Although these reviewers clearly have poor judgment (with one of them admitting a desire for more killing, and another using the phrase "darned bomb," and further I would argue that Mr. Cotten is not trying hard not to look embarrassed in this film), it is still incumbent upon me to refute their questionable opinions with a thorough review of the classic film Island of the Fishmen.

Monday, July 24, 2017

"Throw Me Out the Window to a Starving Cat" - Blood Harvest (1987)

Some directors may be counted on for consistently producing high-quality films. Among the many regional filmmakers working in the U.S., one of the most consistently groundbreaking horror directors is Wisconsin's Bill Rebane. We have already covered The Capture of Bigfoot (1979) and The Game (1984) aka The Cold (also 1984) here, and now it is time to discuss another of his many underrated gems, Blood Harvest (1987) aka Nightmare (also 1987).

On IMDB, reviewer Michael_Elliott writes, "the low-budget leads to some less- than-wonderful performances....BLOOD HARVEST isn't a masterpiece and it's certainly not a classic. It's not even a 'good' movie." Reviewer rwagn writes, "There is so much wrong with this film that I can't begin to list everything....Every plot device is telegraphed and you've seen this a hundred times before and done much better." Also on IMDB, reviewer Bleeding-Skull writes the film off somewhat confusingly as "Pointless, dull film makes no sense. Not to mention a rip-off of Hellraiser."

As the discussion below will prove beyond a shadow of a doubt, Blood Harvest aka Nightmare is not pointless, is not dull, makes some sense, and is no way a rip-off of Hellraiser.

Monday, July 17, 2017

"I'm Whiter Than All of You!" - Rats: Night of Terror (1984)

Italian auteur Bruno Mattei has received his proper due for many of his classic films (for example, Hell of the Living Dead and Zombi 3) but at least one of his films remains a curiously unloved classic. I am speaking, of course, about Rats: Night of Terror from 1984.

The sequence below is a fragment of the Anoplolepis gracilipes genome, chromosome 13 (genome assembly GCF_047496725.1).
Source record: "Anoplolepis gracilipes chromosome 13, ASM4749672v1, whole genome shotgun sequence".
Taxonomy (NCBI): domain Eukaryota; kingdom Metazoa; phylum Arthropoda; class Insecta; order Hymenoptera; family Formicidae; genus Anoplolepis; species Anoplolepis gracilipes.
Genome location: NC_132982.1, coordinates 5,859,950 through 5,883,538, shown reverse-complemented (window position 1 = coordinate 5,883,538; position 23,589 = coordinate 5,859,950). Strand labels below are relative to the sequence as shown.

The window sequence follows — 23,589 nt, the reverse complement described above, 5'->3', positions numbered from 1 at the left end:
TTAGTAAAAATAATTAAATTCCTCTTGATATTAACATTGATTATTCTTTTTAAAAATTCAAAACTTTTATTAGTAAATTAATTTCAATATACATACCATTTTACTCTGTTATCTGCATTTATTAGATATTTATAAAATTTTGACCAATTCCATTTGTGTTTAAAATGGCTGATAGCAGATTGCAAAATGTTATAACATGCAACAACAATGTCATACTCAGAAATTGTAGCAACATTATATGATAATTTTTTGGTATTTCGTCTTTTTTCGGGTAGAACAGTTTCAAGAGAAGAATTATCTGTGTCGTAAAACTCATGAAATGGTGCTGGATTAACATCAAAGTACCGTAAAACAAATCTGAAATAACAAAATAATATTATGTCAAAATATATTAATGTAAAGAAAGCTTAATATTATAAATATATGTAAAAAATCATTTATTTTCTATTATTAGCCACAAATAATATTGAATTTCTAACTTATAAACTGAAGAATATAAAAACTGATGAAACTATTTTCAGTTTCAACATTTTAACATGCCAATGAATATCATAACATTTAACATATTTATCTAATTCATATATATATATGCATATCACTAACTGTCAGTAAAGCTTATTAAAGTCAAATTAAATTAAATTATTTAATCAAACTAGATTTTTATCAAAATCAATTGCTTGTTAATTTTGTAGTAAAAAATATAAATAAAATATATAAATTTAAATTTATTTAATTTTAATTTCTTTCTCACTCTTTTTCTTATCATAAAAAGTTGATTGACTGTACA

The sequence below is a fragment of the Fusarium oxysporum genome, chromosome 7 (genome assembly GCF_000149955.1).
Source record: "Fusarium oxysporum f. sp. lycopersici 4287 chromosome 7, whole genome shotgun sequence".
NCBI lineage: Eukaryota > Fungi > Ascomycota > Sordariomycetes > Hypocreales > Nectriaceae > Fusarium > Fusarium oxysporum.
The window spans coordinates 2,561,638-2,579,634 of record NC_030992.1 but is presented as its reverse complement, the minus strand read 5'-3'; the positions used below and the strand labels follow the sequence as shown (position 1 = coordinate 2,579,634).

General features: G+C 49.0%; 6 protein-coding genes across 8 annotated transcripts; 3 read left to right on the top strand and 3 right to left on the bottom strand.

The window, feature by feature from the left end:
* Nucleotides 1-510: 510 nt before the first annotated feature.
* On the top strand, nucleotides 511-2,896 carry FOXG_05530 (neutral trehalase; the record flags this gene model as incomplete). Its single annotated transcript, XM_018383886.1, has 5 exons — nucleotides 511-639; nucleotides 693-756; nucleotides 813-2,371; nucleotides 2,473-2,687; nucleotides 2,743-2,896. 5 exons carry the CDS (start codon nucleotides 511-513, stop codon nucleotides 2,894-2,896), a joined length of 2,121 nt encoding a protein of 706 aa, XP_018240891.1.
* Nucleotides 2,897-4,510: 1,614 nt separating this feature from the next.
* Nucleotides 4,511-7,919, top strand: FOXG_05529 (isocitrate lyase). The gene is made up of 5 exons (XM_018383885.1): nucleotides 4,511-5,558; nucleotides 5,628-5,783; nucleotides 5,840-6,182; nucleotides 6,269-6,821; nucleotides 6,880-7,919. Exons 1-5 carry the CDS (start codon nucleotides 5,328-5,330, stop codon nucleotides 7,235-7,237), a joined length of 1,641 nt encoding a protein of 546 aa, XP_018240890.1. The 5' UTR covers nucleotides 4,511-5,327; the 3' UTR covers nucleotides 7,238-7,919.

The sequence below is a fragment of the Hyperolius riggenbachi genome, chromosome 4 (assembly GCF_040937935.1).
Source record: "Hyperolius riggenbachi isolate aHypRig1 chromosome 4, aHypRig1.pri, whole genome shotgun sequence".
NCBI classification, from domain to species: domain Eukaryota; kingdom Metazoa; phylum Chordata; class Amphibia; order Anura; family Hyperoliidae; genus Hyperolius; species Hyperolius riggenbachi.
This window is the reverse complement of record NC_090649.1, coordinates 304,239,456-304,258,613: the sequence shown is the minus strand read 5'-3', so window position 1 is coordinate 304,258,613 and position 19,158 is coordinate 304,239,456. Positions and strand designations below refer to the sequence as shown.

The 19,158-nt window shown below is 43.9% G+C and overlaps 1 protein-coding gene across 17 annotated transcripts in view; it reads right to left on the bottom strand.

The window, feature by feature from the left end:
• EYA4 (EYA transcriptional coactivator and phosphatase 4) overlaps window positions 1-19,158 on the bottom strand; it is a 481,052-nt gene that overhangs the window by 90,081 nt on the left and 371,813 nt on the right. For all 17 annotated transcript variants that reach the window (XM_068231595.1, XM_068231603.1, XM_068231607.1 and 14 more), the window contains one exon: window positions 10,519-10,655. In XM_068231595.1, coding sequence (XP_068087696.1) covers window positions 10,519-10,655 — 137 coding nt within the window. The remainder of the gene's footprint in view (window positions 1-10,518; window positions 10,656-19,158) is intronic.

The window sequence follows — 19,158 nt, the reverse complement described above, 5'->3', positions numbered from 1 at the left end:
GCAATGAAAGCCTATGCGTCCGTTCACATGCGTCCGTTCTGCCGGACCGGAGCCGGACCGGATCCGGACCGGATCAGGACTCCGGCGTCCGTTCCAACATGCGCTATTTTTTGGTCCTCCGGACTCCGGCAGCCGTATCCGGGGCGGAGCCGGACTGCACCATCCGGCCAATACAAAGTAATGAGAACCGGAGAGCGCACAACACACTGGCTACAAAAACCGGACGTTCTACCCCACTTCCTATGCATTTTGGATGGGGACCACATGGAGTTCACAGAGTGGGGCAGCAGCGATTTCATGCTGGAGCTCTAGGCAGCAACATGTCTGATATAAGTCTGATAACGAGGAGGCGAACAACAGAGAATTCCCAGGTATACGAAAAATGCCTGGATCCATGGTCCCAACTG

Reviewer Michael A. Martinex writes on IMDB, quite incorrectly, "What could have been an interesting totally ruined by the idiotic decision to focus this movie on an assault by killer rats. The whole crux of the film completely relies on the rats to be scary enough to keep up the suspense, but they fail right off the bat. There's nothing scary about them - just the fear of stepping in or accidentally eating their feces." Contradicting this criticism, reviewer insightstraight writes, rather heartlessly, "The only sympathetic characters for me in 'Notte di Terrore' were the rats." Reviewer john-coles-1 says, "A very poor movie! 'Rats' is overly long with mediocre special effects and hyperactive synth music."

As always, I must dispel such dubious claims about the film's quality.

Monday, July 10, 2017

"I Know You No Like Devil Bee" - The Bees (1978)

In 1978, taking advantage of rampant headlines about the invasion of Africanized (aka "killer") bees, Alfredo Zacarias directed The Bees, and cinematic history was made.

Some of your universe's critics fail to recognize the brilliance of The Bees, the finest of the killer bee movies. Wizard-8 writes, "most of the movie is boring talk....while it's shorter than the full-length cut of THE SWARM (which runs about 2 1/2 hours!), it feels *longer* due to a sluggish pace." Reviewer insomniac-rod writes, "The f/x are laughable. Poor production values were used for a movie that intended to be a huge hit. We shouldn't accept this kind of crap!" Reviewer callanvass writes, "horrible flick...this has a lame score extremely bad dialog and laughable acting...and more logic lapses then you can think."

I must take issue with callanvass and inform him or her that, in fact, I can think an awful lot of logic lapses, and very few of them appear in The Bees. I disagree with the other reviewers' statements as well. Therefore, I am obligated to describe the brilliance of both the text and the subtext of The Bees.

Monday, July 3, 2017

"A Man's Ignorance of Things Unseen Is Never Questioned" - Frostbiter (1995)

There are many fine, artful cabin in the woods films (though The Cabin in the Woods, 2012, is not one of them), but few rise to the level of high art as well as Frostbiter (1995), also known as Wrath of the Wendigo and Wendigo.